"The game does an excellent job of getting students inside the many, many divisions within the Democratic Party and the left of this era. There’s a lot of nuance and disagreement here, and the game captures all of that nicely."

"It's very timely and relevant given the current political climate. This event was pivotal but only receives a paragraph or two in the average history text, and has a tendency of being overlooked. It shows a new movement with new actors and players in a biracial coalition that is normally overlooked."

Read more reviews from instructors...

"This is a game that teaches a lot about the process of political coalition building, the pressures on expansive coalitions, and introduces notions of protest and counterculture as a part of a pluralistic, democratic society."

"Wrapped up Chicago 1968 on zoom/slack, and it was a really wonderful experience. I worried about how some mechanics would work virtually, but we had the same arc and escalation of tension that I've seen several times in the classroom."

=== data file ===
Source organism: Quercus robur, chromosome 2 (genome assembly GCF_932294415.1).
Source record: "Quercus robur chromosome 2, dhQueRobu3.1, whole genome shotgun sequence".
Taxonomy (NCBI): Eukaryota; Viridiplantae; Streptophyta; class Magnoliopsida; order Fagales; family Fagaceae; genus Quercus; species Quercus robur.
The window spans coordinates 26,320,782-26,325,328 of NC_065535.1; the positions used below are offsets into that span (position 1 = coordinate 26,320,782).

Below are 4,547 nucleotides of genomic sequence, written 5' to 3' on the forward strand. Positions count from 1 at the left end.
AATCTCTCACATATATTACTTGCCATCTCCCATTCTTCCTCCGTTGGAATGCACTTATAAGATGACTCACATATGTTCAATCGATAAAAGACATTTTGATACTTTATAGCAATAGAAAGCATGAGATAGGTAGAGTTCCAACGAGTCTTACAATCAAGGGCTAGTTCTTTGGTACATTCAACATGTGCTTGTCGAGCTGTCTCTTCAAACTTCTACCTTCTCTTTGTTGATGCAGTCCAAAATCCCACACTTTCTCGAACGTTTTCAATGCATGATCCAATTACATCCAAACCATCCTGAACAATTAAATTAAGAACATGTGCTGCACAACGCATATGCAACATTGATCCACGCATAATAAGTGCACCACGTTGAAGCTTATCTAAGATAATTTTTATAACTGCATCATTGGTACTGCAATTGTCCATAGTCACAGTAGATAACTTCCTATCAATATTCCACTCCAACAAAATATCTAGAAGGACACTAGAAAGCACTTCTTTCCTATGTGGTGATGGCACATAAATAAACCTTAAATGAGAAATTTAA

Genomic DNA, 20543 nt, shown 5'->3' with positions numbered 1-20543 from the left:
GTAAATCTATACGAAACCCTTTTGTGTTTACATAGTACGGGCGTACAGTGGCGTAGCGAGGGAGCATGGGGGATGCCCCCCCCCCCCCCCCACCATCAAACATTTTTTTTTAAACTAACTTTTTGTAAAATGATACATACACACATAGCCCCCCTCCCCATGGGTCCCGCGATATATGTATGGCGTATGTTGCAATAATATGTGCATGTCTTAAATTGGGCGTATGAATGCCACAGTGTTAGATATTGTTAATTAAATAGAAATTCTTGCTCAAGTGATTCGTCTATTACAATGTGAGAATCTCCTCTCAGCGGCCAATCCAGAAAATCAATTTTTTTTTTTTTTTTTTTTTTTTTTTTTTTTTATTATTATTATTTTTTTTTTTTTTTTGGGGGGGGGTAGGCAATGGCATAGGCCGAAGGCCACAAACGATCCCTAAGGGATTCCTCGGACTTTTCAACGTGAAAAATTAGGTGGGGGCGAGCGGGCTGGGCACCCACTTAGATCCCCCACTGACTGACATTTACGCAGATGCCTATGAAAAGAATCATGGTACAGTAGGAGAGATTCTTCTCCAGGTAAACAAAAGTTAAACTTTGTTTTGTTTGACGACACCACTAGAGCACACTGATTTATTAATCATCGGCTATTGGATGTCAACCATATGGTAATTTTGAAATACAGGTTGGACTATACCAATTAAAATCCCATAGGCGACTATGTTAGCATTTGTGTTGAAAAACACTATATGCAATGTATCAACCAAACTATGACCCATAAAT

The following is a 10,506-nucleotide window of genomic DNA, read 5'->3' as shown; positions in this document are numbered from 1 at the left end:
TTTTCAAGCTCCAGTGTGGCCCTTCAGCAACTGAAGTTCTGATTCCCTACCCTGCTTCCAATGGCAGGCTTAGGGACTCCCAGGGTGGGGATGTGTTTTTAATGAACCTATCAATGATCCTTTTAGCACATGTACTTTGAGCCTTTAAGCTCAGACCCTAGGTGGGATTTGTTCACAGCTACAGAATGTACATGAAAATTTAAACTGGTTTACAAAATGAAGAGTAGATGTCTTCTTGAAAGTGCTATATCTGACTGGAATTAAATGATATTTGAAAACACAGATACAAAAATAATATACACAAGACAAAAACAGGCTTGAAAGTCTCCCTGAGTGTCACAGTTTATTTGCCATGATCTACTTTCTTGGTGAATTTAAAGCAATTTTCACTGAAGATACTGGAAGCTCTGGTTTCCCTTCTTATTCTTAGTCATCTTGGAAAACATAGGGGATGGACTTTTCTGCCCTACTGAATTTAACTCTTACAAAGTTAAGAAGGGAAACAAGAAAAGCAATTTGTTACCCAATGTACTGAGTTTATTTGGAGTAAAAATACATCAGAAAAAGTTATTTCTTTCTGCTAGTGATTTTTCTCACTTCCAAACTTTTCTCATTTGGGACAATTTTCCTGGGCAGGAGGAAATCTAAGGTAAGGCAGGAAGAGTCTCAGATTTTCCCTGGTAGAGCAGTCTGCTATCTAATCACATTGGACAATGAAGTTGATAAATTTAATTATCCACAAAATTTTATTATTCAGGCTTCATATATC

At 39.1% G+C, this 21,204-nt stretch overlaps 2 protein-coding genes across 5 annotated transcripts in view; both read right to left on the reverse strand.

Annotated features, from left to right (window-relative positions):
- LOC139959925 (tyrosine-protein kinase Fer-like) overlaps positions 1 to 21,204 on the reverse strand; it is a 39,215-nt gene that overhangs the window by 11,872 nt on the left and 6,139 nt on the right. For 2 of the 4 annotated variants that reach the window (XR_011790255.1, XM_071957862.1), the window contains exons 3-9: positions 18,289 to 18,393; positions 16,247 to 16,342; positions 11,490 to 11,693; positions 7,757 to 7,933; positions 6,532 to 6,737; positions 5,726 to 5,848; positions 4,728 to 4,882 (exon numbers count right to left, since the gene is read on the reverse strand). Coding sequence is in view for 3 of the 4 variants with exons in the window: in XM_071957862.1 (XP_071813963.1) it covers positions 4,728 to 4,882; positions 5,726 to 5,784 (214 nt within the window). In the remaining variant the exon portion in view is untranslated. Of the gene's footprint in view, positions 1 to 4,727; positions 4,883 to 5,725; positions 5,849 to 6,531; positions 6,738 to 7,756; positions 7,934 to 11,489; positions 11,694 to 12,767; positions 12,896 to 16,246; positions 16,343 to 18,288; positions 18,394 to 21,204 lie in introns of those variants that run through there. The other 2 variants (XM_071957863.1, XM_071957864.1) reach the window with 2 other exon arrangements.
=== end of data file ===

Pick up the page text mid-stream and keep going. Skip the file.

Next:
"The game has a shorter class-time investment than other simulations, which might be appealing for some new to Reacting."


Confirmed instructors who are not yet members can access basic instructor materials. Reacting Consortium members can access all downloadable materials (including expanded and updated materials) below. You will be asked to sign in before downloading. 


Students need a Gamebook, which includes directions, resources, and historical content. The Chicago 1968 Gamebook is published by UNC Press.

 PAPERBACK ISBN: 978-1-4696-7070-6
EBOOK ISBN: 978-1-4696-7237-3

 Available wherever books are sold.

Role Sheets 

Students also need a Role Sheet, which contains biographical information, role-specific resources or assignments, and their character's secret victory objectives. 

 .zip file of .pdf files.